A carpenter named Hernan Ancin met the Hitlers on several occasions in the 1950s, while he was working for Paveli as a carpenter in the Argentine coastal city of Mar del Plata. The Croatian former dictator had a property development business there. Paveli was known as "Don Lorenzo," but one of his bodyguards said he had been president of Croatia. (Unsurprisingly, Hernan Ancin had never heard of him before-Paveli was living under an assumed name and heavily protected, but he was not well known in Argentina for his crimes.) Ancin worked for Paveli's company from the middle of 1953 to September or October 1954. In the southern summer of 1953, the Hitlers were regular visitors to the building site where Ancin was working. On the first occasion when the carpenter saw the two former dictators together, Hitler arrived with his wife and three bodyguards.

Hitler was clearly not well; he could barely walk unaided, and his bodyguards practically carried him. These meetings were held in private, but both leaders' security men were constantly present. Ancin said Hitler seemed dependent on his bodyguards, who set his schedule. He and Paveli would converse until one of the guards said words to the effect of "that's enough," and then they would leave.

Like most other people who gave descriptions of Hitler after the war, Ancin said that while the Fuhrer's appearance had changed, he was "basically the same. He had white, short hair, cut military style. No moustache." One particular moment stuck out in Ancin's memory. "When Hitler [arrived] he raised the closed fist of his right hand with his arm extended. Paveli went to him and put his hand on Hitler's fist, enclosing it. Afterward, they smiled, and Paveli shook hands with Hitler. This was always the greeting."

Ancin saw Hitler with Paveli on five or six occasions. Paveli's Argentine mistress (a woman from Cordoba named Maria Rosa Gel) practically never intervened in their conversations, simply serving the coffee. Hitler's wife also kept silent; Eva had not aged well, and she was unable to lose the weight she had gained when her second daughter was born late in 1945. Ancin said: Hitler's wife was a little heavy. She seemed to be just over forty years old. She was large, well-fed you could say. She wore work clothes, very cheap, beige, just like his. She was a woman who gave you the feeling that she had suffered a great deal, or at least that she was suffering from something, because it was reflected in her face. She always seemed worried, and almost never smiled.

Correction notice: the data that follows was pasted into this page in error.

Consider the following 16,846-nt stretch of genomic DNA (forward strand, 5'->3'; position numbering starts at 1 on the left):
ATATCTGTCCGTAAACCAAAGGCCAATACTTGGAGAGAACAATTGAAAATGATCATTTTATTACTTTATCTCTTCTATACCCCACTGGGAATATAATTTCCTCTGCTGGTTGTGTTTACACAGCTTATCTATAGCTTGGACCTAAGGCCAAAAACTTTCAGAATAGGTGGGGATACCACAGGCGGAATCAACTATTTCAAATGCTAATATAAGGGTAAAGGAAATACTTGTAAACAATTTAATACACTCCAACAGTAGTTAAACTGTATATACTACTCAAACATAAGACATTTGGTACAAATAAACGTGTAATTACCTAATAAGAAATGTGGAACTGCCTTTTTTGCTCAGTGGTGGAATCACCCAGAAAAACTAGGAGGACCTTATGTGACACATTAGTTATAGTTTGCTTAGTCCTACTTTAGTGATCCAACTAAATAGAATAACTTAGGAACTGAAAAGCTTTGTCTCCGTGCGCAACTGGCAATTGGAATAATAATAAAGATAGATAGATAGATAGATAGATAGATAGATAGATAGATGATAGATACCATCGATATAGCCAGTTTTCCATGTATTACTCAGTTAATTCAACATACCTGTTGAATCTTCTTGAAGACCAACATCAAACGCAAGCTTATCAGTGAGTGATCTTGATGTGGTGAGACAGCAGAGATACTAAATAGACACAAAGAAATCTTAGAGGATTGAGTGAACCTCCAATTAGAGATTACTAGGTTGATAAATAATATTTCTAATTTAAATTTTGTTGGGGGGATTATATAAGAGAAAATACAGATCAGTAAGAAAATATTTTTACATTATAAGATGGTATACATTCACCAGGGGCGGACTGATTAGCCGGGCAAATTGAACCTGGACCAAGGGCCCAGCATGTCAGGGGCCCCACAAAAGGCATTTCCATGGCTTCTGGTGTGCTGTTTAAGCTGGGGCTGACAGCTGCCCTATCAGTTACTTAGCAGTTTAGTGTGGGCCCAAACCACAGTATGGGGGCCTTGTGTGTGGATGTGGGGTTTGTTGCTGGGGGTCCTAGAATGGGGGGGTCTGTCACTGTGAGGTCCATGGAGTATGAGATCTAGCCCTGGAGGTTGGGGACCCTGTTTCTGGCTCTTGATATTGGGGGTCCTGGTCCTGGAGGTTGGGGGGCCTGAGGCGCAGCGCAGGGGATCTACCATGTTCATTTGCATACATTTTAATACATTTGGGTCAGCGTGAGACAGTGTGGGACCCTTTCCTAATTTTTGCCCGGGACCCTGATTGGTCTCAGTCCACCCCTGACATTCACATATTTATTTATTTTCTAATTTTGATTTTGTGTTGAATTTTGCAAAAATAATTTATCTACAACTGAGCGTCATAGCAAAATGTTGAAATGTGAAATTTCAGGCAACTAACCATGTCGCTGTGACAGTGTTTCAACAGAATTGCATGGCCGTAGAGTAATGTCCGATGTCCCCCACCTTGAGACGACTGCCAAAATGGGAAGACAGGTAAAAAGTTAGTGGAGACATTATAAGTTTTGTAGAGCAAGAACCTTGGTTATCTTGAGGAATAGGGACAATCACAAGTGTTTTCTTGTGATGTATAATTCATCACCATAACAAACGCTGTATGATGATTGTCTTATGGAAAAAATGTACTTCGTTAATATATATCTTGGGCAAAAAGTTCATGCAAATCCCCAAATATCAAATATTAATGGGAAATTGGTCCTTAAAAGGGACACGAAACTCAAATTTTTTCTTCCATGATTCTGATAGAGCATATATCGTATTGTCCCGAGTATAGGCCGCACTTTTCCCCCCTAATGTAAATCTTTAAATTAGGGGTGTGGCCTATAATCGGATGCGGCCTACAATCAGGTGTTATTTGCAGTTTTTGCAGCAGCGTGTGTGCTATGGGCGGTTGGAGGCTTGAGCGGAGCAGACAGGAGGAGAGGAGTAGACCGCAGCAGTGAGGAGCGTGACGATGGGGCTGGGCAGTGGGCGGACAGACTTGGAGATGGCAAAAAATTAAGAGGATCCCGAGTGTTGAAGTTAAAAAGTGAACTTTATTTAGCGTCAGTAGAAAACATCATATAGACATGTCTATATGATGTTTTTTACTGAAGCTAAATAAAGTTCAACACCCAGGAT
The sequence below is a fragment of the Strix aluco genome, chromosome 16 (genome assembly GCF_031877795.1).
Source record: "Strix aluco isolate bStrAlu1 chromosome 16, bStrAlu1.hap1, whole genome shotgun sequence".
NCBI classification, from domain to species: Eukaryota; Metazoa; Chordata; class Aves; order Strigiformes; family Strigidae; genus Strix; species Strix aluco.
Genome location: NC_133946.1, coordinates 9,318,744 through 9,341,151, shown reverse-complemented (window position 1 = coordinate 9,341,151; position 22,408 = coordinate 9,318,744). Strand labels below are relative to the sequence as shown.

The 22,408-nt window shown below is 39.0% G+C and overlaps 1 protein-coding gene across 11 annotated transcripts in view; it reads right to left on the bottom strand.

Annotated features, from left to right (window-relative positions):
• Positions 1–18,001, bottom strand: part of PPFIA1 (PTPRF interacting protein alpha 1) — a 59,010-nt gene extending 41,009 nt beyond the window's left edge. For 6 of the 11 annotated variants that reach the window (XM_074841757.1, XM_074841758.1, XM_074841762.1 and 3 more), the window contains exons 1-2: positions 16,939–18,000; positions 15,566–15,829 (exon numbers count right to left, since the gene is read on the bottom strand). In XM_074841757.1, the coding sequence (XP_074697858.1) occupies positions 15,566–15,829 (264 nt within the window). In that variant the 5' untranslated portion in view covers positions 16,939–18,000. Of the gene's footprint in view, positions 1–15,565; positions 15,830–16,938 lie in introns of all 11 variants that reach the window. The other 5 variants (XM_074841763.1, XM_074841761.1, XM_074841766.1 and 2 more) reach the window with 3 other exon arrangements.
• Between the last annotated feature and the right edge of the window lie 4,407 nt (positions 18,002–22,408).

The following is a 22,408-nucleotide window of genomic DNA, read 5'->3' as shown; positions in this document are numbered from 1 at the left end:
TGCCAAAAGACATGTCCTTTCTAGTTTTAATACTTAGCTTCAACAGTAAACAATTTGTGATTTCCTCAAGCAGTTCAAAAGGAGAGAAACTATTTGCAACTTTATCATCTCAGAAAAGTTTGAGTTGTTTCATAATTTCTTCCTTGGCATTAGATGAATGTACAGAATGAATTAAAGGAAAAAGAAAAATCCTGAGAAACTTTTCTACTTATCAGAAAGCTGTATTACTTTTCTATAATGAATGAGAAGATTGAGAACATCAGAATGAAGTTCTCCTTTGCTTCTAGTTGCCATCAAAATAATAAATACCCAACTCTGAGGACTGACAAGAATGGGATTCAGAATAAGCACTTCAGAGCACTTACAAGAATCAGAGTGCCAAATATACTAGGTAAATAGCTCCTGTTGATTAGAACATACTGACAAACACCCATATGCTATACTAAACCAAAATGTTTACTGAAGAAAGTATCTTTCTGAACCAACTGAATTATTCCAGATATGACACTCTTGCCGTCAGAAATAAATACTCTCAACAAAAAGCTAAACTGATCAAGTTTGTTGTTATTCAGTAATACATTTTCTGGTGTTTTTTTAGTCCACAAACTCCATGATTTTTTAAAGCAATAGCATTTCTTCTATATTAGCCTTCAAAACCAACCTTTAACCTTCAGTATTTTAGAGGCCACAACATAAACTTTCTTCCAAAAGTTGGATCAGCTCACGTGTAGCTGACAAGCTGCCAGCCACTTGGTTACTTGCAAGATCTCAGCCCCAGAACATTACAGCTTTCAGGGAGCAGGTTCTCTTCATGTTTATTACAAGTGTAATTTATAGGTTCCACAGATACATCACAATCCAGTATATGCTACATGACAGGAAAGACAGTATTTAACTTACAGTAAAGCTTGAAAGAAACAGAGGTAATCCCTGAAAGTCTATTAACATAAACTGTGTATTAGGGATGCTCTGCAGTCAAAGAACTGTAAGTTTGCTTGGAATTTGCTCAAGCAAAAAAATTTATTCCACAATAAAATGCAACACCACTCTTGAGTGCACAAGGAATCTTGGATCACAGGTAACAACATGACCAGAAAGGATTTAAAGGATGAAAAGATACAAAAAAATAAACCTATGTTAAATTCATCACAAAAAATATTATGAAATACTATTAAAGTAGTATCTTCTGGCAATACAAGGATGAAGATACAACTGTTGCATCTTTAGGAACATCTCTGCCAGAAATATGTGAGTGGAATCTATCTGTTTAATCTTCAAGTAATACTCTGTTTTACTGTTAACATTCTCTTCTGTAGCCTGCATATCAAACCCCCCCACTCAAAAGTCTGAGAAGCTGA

From Ancin's testimony it seems that the conversation was carried out for the most part in Spanish. "Hitler's wife, I don't remember-I assume she spoke a bit of Spanish, because she always said 'thank you for the coffee.' ... Hitler spoke Spanish with difficulty, and had a strong German accent." At one of these meetings, Paveli introduced Hernan Ancin to Hitler as the carpenter who was working on the building, and invited him to join them for coffee. Hitler smiled at Ancin and made a gesture of greeting with his head, but did not offer his hand or speak. Ancin was "totally convinced" that the man was Hitler.

He also saw Hitler elsewhere in Mar del Plata, at an old colonial-style house behind the San Martin Park. He saw Hitler's car enter, and the guards at the door; he was not sure if Hitler lived there or was simply visiting (the house was in fact a Lahusen property). While in the city Hitler always traveled by car, but on one occasion the carpenter saw him near the shore; he had gotten out of the car and was sitting on a bench contemplating the sea. Ancin thought Hitler had problems with his circulation and could not walk far; he dragged his feet, and Eva held his arm when he walked. In contrast to Paveli, whom the retired carpenter remembered as rude and hard-eyed, Ancin recalled Hitler as having "light eyes, a friendly gaze-[he was] quiet and very polite."

Both Hitler and Paveli disappeared from Mar del Plata in August or September 1954.

HITLER'S DETERIORATING HEALTH, and the fading of any fanatical dream of expanding a "Fourth Reich in the South" that had never really existed, led to a steady running down of activity at the Center during the early 1950s. Naturally, as time passed and reality sank in, many of the formerly committed Nazis became preoccupied with their new lives and jobs, and the appeal of working for a defeated leader and ideology simply dissipated. Even SS Gen. Ludolf von Alvensleben, who had become a firm friend of Juan Peron during their skiing trips together at San Carlos de Bariloche, resigned from his post as "governor" of the valley community in October 1952. He took up a post in Buenos Aires as President Peron's "Head of the Department for Fishing, Hunting and Yachting for Area R10111," and Peron also granted him a new identity in the name of Carlos Luecke.